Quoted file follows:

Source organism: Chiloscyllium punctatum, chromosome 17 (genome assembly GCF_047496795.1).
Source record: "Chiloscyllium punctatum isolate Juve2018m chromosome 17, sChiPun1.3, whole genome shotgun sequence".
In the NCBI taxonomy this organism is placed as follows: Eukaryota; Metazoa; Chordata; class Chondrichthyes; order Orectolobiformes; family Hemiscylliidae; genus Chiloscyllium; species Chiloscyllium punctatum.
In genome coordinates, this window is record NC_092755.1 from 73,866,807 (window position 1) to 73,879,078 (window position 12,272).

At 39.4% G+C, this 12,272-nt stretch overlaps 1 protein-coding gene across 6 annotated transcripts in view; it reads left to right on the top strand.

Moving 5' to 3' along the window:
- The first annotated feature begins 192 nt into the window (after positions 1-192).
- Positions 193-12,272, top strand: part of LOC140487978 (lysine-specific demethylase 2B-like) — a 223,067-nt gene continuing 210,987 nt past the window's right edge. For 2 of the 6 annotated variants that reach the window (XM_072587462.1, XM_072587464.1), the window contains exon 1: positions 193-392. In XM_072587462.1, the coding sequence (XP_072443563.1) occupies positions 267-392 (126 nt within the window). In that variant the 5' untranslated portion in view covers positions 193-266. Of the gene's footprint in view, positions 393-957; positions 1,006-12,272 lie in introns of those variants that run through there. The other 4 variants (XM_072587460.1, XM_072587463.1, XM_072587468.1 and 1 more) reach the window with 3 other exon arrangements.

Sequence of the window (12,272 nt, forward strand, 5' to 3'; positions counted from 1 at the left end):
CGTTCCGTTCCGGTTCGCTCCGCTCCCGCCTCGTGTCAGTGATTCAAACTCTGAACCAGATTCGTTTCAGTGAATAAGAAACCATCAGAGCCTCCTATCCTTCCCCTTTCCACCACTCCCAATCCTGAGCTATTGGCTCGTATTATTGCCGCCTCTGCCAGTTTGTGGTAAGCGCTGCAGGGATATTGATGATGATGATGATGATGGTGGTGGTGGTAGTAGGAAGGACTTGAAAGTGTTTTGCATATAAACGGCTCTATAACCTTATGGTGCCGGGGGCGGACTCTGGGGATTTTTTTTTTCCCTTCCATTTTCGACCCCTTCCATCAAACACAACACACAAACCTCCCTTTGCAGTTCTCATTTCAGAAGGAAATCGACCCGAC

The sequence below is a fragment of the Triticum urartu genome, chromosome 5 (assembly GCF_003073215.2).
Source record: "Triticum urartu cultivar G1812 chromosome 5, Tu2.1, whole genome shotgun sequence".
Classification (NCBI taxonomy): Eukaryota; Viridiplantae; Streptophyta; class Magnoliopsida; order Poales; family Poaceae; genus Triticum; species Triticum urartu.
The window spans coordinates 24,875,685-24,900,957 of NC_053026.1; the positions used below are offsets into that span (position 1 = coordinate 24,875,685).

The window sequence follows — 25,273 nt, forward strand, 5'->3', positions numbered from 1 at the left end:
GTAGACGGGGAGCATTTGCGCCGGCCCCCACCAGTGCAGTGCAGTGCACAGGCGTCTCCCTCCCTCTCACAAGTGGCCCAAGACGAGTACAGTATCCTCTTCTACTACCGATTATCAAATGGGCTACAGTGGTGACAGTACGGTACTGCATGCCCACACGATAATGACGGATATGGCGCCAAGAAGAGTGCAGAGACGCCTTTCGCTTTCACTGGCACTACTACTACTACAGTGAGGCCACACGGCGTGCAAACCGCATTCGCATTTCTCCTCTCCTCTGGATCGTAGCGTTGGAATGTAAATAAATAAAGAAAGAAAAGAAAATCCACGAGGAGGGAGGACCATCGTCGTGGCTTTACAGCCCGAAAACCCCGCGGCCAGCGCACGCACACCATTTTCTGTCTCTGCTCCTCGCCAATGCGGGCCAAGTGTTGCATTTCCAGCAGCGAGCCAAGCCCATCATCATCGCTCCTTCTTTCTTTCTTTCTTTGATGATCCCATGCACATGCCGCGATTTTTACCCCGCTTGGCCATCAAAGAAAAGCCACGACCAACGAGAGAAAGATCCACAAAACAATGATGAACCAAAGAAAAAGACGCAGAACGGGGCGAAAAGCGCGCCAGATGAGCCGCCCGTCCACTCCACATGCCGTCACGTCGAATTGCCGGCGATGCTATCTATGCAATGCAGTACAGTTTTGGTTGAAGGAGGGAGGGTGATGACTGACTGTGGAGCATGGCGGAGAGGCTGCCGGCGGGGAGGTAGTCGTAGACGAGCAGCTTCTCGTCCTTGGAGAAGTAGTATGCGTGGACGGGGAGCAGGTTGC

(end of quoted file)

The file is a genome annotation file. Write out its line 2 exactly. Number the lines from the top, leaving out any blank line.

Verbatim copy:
Source record: "Chiloscyllium punctatum isolate Juve2018m chromosome 17, sChiPun1.3, whole genome shotgun sequence".